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Cancer Biol Ther. 2012 May;13(7):575-84. doi: 10.4161/cbt.19772. Epub 2012 May 1.

The chemopreventive and clinically used agent curcumin sensitizes HPV (-) but not HPV (+) HNSCC to ionizing radiation, in vitro and in a mouse orthotopic model.

Author information

1
Department of Radiation Oncology, Perelman School of Medicine, University of Pennsylvania, Philadelphia, PA, USA.

Abstract

Radiation therapy (RT) plays a critical role in the local-regional control of head and neck squamous cell carcinoma (HNSCC). However, the efficacy of RT in treating HNSCC is limited by severe normal tissue toxicity, predominantly mucositis. One pharmacological approach for increasing the clinical response to RT is the use of radiation response modifiers that preferentially sensitize tumor cells. Previously we demonstrated that curcumin, a natural plant polyphenol, increased the radiation sensitivity of HNSCC cells and that the observed sensitization was dependent on curcumin-mediated inhibition of thioredoxin reductase 1 (TxnRd1) a key cytosolic regulator of redox-dependent signaling. Here, we examined curcumin-induced radiation sensitization in HNSCC cell lines with differing HPV status and expressing different levels of TxnRd1, in vitro. The intrinsic radiation resistance of the HPV (-) cell lines was significantly higher than the HPV (+) cell lines used in our study. Notably, all of the HPV (-) cell lines expressed high levels of TxnRd1 and exhibited higher intrinsic resistance to RT. While curcumin was effective at increasing the radiation response of the resistant HPV (-) cell lines it had no effect on the HPV (+) cells. Based on these findings we employed an orthotopic, HPV (-) HNSCC tumor model in athymic nude mice to examine the effect of combining curcumin with fractionated RT, in vivo. The combination of curcumin feeding and fractionated RT had a significant effect on tumor doubling time and overall animal survival. We therefore propose that curcumin and RT should be considered as a first line treatment of HPV (-) HNSCC.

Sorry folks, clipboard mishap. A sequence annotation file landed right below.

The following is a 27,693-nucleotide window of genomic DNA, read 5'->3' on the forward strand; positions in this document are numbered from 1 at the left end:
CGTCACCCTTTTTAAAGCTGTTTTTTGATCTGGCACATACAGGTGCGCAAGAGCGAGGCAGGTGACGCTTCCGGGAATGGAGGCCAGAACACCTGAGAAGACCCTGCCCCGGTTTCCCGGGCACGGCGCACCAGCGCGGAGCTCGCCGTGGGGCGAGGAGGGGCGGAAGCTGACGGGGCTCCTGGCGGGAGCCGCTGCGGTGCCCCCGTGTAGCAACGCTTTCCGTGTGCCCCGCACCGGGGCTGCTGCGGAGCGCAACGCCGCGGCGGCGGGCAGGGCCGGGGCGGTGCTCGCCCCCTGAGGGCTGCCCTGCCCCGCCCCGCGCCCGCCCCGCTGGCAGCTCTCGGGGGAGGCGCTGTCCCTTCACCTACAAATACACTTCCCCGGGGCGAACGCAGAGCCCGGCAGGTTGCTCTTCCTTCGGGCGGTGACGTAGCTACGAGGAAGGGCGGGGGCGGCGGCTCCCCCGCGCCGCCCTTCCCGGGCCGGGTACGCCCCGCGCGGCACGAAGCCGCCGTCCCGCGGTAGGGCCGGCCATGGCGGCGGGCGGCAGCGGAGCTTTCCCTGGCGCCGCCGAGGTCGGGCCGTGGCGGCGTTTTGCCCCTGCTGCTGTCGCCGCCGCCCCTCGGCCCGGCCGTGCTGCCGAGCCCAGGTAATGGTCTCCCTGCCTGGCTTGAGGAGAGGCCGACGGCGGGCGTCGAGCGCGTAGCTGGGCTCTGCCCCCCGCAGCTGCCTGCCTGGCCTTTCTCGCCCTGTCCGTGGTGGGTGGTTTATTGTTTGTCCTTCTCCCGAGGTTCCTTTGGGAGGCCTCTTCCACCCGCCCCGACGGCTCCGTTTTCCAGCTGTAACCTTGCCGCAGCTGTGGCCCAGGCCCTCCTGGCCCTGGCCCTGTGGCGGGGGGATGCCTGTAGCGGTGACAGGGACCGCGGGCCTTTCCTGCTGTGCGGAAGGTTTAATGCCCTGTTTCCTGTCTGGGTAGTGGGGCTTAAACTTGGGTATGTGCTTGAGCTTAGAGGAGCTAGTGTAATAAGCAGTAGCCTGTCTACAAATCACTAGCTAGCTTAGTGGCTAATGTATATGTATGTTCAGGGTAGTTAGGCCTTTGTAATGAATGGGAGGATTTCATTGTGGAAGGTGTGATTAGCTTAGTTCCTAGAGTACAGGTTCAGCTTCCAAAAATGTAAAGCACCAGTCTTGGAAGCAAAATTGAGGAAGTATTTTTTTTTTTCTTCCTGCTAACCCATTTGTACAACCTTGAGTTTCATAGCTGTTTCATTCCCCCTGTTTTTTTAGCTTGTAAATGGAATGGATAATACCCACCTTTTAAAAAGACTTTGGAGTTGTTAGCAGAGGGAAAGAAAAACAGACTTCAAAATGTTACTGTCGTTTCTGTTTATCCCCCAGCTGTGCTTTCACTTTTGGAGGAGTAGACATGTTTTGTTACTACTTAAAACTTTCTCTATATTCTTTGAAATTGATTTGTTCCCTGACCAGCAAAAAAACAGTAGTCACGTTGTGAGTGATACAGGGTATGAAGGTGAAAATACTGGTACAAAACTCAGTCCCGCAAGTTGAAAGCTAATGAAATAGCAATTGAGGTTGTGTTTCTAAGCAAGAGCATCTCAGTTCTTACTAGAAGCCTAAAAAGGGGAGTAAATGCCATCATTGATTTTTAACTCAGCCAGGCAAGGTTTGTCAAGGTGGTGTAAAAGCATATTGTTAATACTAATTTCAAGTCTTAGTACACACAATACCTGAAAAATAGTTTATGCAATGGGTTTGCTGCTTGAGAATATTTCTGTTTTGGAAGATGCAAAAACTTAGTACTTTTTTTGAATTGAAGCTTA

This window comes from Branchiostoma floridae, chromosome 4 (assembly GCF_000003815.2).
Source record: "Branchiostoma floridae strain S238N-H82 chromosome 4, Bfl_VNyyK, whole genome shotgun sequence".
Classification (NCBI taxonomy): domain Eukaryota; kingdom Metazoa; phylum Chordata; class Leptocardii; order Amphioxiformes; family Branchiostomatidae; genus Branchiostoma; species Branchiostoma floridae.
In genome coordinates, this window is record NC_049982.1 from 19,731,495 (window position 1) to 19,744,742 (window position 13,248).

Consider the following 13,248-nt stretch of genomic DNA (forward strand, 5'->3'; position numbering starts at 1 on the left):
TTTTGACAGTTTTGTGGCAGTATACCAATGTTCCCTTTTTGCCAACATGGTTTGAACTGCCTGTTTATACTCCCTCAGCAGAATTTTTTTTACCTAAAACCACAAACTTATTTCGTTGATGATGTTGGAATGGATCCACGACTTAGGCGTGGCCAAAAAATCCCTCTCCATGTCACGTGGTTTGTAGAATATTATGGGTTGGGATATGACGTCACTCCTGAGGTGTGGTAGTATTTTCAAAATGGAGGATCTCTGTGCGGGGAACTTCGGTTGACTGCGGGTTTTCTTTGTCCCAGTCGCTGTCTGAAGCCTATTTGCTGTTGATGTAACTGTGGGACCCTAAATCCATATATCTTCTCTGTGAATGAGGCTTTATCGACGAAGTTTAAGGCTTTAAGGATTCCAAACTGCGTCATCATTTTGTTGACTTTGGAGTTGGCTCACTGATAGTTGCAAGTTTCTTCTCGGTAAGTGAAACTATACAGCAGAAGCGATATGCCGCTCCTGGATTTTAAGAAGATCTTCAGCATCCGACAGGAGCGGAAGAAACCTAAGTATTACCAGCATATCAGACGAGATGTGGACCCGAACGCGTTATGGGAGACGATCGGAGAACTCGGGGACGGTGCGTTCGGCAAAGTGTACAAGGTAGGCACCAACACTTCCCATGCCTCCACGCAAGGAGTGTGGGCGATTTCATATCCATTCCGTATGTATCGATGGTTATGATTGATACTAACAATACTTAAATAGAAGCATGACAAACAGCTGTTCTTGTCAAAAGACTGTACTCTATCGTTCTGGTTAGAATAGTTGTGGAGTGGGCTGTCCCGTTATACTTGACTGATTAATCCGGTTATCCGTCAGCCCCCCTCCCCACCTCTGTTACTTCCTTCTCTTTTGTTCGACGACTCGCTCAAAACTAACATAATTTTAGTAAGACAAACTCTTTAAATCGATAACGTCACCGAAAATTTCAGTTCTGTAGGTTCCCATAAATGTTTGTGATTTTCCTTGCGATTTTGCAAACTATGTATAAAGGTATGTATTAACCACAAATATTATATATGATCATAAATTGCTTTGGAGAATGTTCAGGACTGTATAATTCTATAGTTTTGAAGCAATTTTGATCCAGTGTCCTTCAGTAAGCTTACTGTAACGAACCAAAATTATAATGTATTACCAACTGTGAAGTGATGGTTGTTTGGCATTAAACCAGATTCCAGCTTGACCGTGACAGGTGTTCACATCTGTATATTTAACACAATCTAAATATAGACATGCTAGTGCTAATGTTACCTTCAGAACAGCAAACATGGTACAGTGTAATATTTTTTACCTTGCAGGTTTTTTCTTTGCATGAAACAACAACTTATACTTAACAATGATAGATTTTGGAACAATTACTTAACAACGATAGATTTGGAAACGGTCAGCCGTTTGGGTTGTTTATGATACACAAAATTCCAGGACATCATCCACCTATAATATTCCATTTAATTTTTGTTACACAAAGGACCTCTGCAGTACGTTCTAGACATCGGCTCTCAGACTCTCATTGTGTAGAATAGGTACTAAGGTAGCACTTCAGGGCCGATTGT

PMID:
22441776
PMCID:
PMC4727515
DOI:
10.4161/cbt.19772
[Indexed for MEDLINE]
Free PMC Article

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